An Interview with John Marco
The winner of the 1999 Barnes & Noble Maiden Voyage Award for Best Debut Science Fiction/Fantasy Novelist, Marco talked with Ransom Notes about his new novel, his historical place among other fantasy writers, and his next Bronze Knight installment.
Paul Goat Allen: John, congratulations on another incredible book. As I've written in my review, you keep improving your craft with every new release. It seems to me that you really concentrate on the fundamentals of storytelling: realistic characters with realistic issues. The reader can't help but get emotionally involved. Even though they may be ruthless kings or legendary military leaders, they are dealing with similar issues everyone deals with -- acceptance, guilt, honor, love, rejection, etc. What's the process like when you're creating your characters? Do you base them on real people?
John Marco: First off, thanks for your kind words about the book. I certainly appreciate all the positive feedback. I wouldn't say that I base my characters on real people, necessarily. Instead, I think I base them on real emotions and human needs. I try to figure out what drives people, even so-called bad or evil people, and to get inside their heads. That's what all writers do: try to think like their characters and give them motivation, something to move them into action. For me, the process of creating characters is the best part of writing books. I like figuring out what makes them tick. I'm also able to sympathize with my characters in ways that I can't with people in the real world. Because these characters come out of me, I'm more able to give them a pass and understand when they do something wrong -- or even deplorable. In real life I'm just not that forgiving.
PGA: How much are you like Richius Vantran, the tormented main character in your first series, and Lukien, the melancholy Bronze Knight?
JM: If I have to be honest -- and I suppose I do -- then I have to admit I'm more like Richius than Lukien. Richius is younger and more impatient than Lukien; and although I'm not young any more, I'm still impatient. Plus, Lukien is a real iconic type of hero. He's genuinely a great soldier and leader of men. Richius was more of an antihero, thrust into a role he didn't want and, in some ways, didn't deserve. But both of them are wanderers, trying to find themselves and the answers to things. I think that makes them like a lot of writers.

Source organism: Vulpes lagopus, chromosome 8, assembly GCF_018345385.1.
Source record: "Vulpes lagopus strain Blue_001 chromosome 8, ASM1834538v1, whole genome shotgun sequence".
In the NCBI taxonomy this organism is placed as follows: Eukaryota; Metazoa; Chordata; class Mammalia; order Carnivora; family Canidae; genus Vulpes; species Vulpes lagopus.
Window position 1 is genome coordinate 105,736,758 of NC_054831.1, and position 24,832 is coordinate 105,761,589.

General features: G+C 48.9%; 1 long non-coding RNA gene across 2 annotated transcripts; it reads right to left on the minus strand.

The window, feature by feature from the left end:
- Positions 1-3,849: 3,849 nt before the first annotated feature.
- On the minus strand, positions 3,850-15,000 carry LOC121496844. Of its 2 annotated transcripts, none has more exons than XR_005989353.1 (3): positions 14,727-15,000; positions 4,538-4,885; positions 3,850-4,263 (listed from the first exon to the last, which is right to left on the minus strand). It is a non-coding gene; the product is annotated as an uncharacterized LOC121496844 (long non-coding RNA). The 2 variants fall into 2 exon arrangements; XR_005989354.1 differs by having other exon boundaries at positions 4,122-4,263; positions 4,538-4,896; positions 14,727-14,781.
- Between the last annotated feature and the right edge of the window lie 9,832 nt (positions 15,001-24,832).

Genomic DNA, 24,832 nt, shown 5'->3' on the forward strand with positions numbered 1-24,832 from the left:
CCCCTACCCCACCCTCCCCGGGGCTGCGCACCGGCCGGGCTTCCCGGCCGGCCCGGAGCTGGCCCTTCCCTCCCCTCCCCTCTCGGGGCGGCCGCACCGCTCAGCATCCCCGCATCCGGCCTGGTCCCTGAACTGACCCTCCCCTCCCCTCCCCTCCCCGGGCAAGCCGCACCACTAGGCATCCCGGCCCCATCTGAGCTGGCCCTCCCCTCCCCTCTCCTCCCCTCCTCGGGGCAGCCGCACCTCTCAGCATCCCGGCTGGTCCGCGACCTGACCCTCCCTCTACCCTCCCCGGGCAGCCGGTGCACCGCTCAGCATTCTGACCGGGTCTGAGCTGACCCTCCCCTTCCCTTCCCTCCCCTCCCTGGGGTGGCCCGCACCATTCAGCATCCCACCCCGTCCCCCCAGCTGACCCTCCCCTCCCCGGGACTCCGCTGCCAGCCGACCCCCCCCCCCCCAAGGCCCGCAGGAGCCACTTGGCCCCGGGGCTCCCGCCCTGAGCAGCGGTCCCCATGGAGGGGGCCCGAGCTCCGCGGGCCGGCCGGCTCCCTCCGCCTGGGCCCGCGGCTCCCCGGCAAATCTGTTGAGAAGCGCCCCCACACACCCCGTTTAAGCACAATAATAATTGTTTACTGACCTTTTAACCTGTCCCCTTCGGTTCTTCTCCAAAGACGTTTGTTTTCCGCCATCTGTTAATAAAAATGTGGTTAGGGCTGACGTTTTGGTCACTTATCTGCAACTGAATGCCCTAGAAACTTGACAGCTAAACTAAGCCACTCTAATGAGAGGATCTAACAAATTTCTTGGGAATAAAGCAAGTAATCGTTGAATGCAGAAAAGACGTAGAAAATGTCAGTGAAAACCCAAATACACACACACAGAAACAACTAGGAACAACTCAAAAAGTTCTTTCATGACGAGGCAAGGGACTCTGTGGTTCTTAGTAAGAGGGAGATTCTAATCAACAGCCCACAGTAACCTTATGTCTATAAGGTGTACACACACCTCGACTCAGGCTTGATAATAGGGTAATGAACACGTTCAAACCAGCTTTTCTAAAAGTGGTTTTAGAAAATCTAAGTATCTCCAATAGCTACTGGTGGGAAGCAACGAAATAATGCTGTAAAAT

PGA: You dedicated this novel to the men and women of the U.S. armed forces. It hit me halfway through the book that the city of Jador could so easily be a symbol for everything the United States represents, and the fanatical Prince Aztar could be the personification of terrorist organizations throughout the world. One particular passage struck me: "They hate us for what we are -- a free haven. Look around and see the faces of those nearest you, and you'll see what they hate and fear. We are no two alike. We do not all pledge ourselves to the same god or flag. Jador has become a beacon…" Am I crazy, or was this symbolism deliberate?
JM: No, you're not crazy. It's pretty obvious that any symbolism here is deliberate. I wrote The Devil's Armor in the shadow of September 11th. At times, I had to struggle to get it done. It seemed silly to be writing a fantasy book when the country was going through so much pain and soul-searching. But the passage you quoted is how I see things. Not only do I view the fictional land of Jador that way, but also America. And I'm glad you pointed out that the book is dedicated to the folks of America's military. It gives me another chance to say thanks to all of them.
PGA: Do you ever compare yourself to other contemporary fantasy authors and/or think about how you and your novels will be perceived historically?
JM: Honestly, I really don't think about how my books will be perceived in the future. I think of them as contemporary, a form of entertainment meant for today. If they last into the future and people are still reading them decades from now, then I will be very happy and pleasantly surprised. As for other authors, there are always comparisons to be drawn, especially among readers and critics. I don't mind, because it's a kind of shorthand, a way for like-minded people to compare notes. But I try not to spend time comparing myself to other writers. I just write the kind of stories that I would want to read.
PGA: When is The Sword of Angels tentatively scheduled to be released? Will it be the last book in the Bronze Knight saga? Obviously, the book is about Lukien's quest for the legendary sword, but can you give the fans a little more of a teaser?
JM: I'm hard at work on The Sword of Angels right now, and I'm trying to get it done by the middle of next year. That should mean it comes out sometime near the end of 2004, but you never know with publishing. And yes, it will be the last book about the Bronze Knight Lukien. The story will wrap up his tale nicely, I think, and should satisfy those who want to know what happens to him. Of course there is the search for the sword, but there's going to be a lot more to the story as well. All of the major characters and storylines set up in The Devil's Armor will be resolved. More than that, I can't say without ruining things.